Pin Me

Learning Environment for the Severely Disabled

written by: Lisa Pulsifer • edited by: Elizabeth Wistrom • updated: 8/2/2012

Creating a learning environment for students with severe disabilities is just as important as actually teaching the task. Changes and adaptations to the environment and equipment can allow a student that would otherwise not be able to participate the chance to be more independent.

  • slide 1 of 4

    Introduction

    Students with severe disabilities have a combination of a physical disability and cognitive disability. Creating learning environment for students with severe disabilities requires the utilization of things such as assistive technology and alternative ways to accomplish physical tasks. For a student with severe disabilities, the way the environment is organized can be the difference between independence and having to rely on someone else. Choosing the right learning environment, proper placement of equipment and materials and the use of assistive devices can give a student the best chance to reach their educational goals and reach their highest quality of life.

  • slide 2 of 4

    Real Life Situations

    Part of teaching students with severe disabilities is using real life situations. Therefore, when creating a learning environment for students with severe disabilities it is important to take this into consideration. Because generalizing skills to different situations can sometimes be difficult, it is important for students to focus their time on learning skills in the most realistic situations to encourage successful mastery. The utilization of false situations are likely to result in a lack of understanding when the real situation comes up and therefore can result in a waste of time. For example, a student that is able to push an item off of their wheelchair tray in a classroom might have difficulty doing the same task to push a piece of clothing into a washing machine.

  • slide 3 of 4

    Example

    The ability to make a snack independently or with minimal help can improve a student with severe disabilities’ quality of life. By setting up the environment, which in this case would be the kitchen, to make it possible for the student to complete the task, you are allowing them to meet one of his or her most basic needs. The following is an example of how a student who utilizes switches to activate appliances can make instant pudding for a snack.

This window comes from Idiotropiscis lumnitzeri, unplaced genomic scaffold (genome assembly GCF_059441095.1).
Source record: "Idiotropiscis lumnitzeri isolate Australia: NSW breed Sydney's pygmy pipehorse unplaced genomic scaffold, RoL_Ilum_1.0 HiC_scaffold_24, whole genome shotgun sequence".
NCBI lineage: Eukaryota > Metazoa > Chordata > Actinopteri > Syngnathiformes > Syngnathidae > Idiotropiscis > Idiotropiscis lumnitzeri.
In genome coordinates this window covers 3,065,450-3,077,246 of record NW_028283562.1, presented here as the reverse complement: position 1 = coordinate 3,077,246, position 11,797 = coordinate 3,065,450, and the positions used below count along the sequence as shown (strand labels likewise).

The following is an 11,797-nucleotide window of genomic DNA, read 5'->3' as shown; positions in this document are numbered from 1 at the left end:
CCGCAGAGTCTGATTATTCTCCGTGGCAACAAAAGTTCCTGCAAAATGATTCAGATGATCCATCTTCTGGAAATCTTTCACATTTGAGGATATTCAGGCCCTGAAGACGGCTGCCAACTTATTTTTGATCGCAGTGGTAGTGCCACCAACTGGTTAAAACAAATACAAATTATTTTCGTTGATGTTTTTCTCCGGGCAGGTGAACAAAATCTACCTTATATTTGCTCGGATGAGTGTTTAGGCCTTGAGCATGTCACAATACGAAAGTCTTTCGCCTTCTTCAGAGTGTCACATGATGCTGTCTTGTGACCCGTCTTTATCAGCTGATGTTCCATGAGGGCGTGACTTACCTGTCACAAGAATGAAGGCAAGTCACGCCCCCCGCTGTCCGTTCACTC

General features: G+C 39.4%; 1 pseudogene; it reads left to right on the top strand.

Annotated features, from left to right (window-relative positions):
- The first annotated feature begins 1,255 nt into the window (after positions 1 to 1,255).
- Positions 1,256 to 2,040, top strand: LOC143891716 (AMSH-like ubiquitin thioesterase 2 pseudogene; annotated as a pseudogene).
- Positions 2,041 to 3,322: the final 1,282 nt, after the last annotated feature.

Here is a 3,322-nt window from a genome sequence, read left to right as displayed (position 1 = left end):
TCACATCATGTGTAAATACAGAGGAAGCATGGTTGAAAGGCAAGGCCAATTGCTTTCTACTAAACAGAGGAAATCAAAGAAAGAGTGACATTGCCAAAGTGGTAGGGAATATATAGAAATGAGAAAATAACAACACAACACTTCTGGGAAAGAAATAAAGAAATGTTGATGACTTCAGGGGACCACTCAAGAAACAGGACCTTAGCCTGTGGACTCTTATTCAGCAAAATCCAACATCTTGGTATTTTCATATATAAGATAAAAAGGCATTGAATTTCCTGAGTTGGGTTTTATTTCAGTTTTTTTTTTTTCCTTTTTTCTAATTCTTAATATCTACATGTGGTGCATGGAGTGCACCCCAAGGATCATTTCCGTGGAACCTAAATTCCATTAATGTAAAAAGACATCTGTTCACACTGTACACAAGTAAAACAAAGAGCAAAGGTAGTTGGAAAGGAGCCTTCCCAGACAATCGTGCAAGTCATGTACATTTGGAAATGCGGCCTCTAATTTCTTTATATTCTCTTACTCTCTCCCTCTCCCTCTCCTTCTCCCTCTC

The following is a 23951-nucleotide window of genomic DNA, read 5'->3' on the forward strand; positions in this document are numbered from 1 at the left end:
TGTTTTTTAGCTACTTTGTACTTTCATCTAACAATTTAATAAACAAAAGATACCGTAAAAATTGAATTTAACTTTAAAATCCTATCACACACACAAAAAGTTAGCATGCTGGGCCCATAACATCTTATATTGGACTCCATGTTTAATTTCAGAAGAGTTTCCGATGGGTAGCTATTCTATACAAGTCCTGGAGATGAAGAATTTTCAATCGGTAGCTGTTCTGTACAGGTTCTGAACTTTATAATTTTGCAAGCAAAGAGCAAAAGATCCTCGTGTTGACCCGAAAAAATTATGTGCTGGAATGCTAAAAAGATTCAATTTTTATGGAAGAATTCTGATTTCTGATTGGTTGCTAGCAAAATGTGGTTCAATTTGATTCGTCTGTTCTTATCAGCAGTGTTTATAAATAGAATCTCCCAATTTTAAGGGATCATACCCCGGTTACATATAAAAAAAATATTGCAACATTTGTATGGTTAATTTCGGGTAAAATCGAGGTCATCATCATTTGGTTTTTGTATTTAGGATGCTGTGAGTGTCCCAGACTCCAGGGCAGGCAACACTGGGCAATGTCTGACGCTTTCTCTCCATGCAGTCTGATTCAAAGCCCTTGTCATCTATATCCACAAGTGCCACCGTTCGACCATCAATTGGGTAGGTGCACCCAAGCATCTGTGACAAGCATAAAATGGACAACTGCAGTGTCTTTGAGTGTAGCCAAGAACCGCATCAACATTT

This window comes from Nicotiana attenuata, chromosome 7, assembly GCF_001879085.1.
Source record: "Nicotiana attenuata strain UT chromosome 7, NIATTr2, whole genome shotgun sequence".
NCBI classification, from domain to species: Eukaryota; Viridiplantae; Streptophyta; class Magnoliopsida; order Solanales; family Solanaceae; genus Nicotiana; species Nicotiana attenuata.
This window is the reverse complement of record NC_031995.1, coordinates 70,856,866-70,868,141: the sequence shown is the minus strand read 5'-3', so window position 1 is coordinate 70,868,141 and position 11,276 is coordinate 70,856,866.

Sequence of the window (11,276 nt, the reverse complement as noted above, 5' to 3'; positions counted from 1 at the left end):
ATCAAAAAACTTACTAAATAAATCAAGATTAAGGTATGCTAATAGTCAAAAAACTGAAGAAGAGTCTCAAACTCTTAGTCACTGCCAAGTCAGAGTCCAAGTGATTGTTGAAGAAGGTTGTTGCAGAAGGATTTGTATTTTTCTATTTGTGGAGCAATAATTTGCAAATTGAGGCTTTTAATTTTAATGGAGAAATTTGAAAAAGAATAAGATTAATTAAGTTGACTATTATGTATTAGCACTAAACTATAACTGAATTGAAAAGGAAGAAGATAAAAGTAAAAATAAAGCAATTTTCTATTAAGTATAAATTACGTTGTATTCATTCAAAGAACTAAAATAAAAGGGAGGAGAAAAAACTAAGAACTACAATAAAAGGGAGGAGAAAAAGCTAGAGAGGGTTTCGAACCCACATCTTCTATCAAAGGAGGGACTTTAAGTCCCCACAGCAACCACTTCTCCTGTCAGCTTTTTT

1. Allow the student to choose the flavor. Have him reach for what he would like or place the objects in his line of vision so he may look at the one he would like to prepare. If the student is able, he could also choose what he would like by using a photo album or written menu that is placed in front of the cabinet.

    2. Opening the package of pudding can be done by using a switch to activate a pair of electric scissors. The dried mix will then be poured into a blender that is placed on the student’s tray or at a table where they are able to see it.

    3. Getting the necessary ingredients will likely require help. In order to make sure the student understand what is needed, two options can be shown and he will be requested to look or reach for the correct one. In this case, a measuring glass of milk and a measuring glass of juice could be shown. Once the correct item is chosen he can pour or assist in pouring the milk into a blender placed on his tray.

    4. Using a switch, the student will activate the blender causing the ingredients to mix. It can then be scooped into a bowl and the student will be able to eat it.

  • slide 4 of 4

    Things to Consider

    When determining where to teach a skill, it is important to think about a variety of things. First, special needs of the student with severe disabilities should be taken into consideration. Some students are sensitive to certain lighting or levels of noise. Although these things cannot always be controlled, when possible, it can make the learning environment more positive and therefore more successful. Equipment should be made as accessible as possible and adaptations should be made to encourage independence. An example of this would be to use puffy paint around flat buttons on the dishwasher. This can allow a student with issues with hand and eye coordination to hit the correct button easier. Finally, whenever possible, give the student a choice. If the student is working on a goal that she chose, then she will be more motivated to succeed.